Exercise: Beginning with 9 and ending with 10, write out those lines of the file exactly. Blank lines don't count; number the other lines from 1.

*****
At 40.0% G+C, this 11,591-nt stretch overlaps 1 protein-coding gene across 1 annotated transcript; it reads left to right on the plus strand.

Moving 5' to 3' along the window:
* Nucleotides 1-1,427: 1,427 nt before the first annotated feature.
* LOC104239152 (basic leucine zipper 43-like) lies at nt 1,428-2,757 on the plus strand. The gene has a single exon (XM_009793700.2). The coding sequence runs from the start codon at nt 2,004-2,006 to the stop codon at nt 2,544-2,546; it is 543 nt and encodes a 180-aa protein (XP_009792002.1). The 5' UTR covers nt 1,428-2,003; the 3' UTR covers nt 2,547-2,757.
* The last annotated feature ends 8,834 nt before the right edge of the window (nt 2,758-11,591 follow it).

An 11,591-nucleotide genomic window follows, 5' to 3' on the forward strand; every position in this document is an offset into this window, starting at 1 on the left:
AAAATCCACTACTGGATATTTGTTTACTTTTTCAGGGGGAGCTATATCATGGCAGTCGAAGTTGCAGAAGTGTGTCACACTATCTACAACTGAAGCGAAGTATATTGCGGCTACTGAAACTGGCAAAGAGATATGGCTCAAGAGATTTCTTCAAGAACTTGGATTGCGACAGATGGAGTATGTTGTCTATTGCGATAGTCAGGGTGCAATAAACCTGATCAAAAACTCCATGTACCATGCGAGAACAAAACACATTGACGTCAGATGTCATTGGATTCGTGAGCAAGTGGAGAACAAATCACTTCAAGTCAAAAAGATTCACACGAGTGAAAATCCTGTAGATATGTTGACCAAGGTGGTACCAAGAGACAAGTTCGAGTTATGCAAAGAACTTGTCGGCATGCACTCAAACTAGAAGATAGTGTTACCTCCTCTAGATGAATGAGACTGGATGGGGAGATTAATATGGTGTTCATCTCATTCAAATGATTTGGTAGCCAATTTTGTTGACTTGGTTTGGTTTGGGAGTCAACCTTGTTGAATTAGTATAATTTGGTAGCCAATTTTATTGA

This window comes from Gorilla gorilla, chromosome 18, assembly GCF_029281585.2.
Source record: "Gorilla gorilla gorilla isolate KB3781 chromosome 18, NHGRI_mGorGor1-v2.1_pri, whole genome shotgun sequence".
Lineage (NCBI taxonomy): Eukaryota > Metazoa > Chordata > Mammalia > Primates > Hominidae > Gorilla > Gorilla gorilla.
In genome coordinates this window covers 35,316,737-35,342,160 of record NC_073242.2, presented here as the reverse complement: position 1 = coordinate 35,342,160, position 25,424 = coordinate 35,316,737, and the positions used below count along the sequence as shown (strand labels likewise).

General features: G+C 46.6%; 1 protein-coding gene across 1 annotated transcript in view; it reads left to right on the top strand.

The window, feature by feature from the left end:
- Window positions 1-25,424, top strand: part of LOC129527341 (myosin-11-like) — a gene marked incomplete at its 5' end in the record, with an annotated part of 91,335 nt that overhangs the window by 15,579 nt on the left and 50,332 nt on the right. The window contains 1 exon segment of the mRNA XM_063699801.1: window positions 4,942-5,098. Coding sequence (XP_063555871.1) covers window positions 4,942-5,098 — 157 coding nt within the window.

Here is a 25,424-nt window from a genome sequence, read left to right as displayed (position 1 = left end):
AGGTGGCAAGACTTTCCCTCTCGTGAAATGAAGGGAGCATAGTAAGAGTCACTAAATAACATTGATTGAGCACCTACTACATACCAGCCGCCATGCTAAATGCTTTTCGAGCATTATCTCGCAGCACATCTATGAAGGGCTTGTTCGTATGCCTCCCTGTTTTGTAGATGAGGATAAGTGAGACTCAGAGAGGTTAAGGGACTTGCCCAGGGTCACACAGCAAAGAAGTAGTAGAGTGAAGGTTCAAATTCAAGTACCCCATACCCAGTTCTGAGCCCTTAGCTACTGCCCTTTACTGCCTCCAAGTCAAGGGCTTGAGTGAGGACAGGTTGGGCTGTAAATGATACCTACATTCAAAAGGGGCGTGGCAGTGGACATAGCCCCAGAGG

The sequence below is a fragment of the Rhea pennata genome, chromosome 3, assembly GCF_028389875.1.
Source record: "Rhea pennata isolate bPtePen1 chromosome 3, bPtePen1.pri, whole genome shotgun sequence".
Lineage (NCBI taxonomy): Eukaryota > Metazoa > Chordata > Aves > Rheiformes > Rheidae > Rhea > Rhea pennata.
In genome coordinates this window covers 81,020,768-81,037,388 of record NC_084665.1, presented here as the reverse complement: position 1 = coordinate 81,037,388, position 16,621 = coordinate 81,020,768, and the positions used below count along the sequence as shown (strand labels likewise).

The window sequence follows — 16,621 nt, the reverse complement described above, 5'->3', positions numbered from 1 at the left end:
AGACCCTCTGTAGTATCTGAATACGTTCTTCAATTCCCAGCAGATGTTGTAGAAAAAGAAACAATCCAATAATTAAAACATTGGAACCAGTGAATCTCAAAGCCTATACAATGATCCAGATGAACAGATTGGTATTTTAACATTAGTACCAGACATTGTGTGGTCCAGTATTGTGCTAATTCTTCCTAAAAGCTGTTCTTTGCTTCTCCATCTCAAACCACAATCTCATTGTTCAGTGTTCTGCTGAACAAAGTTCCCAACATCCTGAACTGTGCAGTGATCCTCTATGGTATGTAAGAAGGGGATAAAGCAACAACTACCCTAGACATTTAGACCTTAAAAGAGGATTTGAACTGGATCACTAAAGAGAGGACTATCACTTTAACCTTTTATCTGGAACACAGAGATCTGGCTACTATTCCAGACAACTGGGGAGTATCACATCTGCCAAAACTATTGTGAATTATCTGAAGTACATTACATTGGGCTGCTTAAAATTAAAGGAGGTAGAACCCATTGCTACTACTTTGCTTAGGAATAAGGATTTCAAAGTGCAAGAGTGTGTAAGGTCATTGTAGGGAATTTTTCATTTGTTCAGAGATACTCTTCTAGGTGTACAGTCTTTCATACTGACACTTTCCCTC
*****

Source record: "Gorilla gorilla gorilla isolate KB3781 chromosome 18, NHGRI_mGorGor1-v2.1_pri, whole genome shotgun sequence".
Lineage (NCBI taxonomy): Eukaryota > Metazoa > Chordata > Mammalia > Primates > Hominidae > Gorilla > Gorilla gorilla.